Had a call from a colleague today about a patient who was frantic after being told his blood was “infected”. This was from a drop of blood analysed by some “medical equipment” and there were indications of “bacteria” present in the blood so it seems. Not surprisingly he was advised to take some special supplements to counteract this.
It sounds to me that the Live Blood Analysis scam is still very much alive. We’ve blogged about this extensively in the past and so we won’t repeat ourselves.
Here are the posts:
Back in 2009 the then DG said there’s No evidence to back LBA’s effectivenes
His statement was in response to Monday’s Starprobe report on LBA scams (Bleeding scam).
The LBA, also called nutritional blood analysis or live cell analysis, is a test where practitioners claim they could diagnose a host of illnesses including vitamin deficiencies, infections and even cancer by observing the abnormalities in a drop of blood.
They then proceed to persuade customers to buy nutritional supplements or undergo alternative therapies.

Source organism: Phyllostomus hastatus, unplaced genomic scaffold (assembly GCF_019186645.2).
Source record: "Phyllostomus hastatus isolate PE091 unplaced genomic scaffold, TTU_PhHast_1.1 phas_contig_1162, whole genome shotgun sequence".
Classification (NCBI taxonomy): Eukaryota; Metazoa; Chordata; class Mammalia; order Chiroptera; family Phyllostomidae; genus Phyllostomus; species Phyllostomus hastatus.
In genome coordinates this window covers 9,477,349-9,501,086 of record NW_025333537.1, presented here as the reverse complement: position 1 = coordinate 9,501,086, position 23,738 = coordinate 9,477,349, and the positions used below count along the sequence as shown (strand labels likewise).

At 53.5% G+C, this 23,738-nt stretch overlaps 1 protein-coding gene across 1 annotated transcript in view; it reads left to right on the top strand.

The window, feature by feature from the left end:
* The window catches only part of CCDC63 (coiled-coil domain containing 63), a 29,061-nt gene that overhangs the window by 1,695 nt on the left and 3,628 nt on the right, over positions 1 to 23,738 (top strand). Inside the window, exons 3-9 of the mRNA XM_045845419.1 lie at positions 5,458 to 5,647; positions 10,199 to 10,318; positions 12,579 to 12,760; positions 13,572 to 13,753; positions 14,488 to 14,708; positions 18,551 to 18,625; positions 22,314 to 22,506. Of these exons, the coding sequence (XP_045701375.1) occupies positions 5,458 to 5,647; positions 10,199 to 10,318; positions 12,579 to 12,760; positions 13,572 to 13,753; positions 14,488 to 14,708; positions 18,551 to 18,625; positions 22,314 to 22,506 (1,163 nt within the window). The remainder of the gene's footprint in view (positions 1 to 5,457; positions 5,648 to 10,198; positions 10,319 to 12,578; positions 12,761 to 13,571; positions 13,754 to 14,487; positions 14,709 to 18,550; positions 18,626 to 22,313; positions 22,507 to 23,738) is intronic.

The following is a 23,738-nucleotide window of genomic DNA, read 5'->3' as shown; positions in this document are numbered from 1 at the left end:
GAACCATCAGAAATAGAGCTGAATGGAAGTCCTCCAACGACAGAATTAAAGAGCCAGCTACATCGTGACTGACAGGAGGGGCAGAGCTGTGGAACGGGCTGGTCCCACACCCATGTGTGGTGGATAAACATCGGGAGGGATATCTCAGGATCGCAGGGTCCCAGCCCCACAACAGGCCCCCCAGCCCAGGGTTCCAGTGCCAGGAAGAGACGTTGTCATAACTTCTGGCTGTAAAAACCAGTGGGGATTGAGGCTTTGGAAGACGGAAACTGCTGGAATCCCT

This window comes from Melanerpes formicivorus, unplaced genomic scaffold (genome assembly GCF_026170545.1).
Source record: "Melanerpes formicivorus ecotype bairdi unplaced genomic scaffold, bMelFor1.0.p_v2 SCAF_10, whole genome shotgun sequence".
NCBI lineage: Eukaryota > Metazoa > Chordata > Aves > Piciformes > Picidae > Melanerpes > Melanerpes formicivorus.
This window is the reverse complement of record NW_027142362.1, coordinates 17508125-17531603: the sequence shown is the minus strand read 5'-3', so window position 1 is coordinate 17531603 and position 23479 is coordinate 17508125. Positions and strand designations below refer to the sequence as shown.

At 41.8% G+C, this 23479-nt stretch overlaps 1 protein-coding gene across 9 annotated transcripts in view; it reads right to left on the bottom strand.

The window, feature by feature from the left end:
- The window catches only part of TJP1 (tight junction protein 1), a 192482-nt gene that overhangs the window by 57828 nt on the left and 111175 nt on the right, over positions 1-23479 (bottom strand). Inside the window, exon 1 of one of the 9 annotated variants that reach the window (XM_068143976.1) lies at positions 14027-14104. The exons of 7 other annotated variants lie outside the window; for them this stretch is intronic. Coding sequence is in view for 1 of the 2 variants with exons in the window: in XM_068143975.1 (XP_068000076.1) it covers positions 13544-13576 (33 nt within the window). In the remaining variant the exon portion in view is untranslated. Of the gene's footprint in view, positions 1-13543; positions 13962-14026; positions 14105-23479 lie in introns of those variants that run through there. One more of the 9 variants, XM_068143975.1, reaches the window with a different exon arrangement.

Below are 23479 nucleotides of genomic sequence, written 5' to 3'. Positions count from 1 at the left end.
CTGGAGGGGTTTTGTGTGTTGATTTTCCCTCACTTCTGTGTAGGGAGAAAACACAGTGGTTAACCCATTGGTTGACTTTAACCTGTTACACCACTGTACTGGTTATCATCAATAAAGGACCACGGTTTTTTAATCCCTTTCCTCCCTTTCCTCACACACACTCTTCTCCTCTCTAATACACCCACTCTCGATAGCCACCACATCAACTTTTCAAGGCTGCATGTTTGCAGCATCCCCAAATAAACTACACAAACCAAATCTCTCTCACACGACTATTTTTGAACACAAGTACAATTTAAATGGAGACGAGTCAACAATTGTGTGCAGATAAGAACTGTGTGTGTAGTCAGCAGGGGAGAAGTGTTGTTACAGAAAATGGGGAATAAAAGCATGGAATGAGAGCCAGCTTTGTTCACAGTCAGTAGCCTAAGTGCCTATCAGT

“Live blood analysis is not a valid test as there is no scientific evidence to support the claims made,” he said.
On whether an LBA test can be considered valid when a medical doctor performs it, Dr Ismail said: “There is no scientific basis for the technique and hence even if it is carried out by a medical doctor it is still not valid. No doctor should carry out such a test.”
He said the Ministry’s health technology assessment unit had completed its assessment on LBA and found no evidence to support its effectiveness.
But dear MOH, it appears it’s still going on. Patients are still being scammed. So what say you?
External link worth reading:
Live Blood Cell Analysis: Another Gimmick to Sell You Something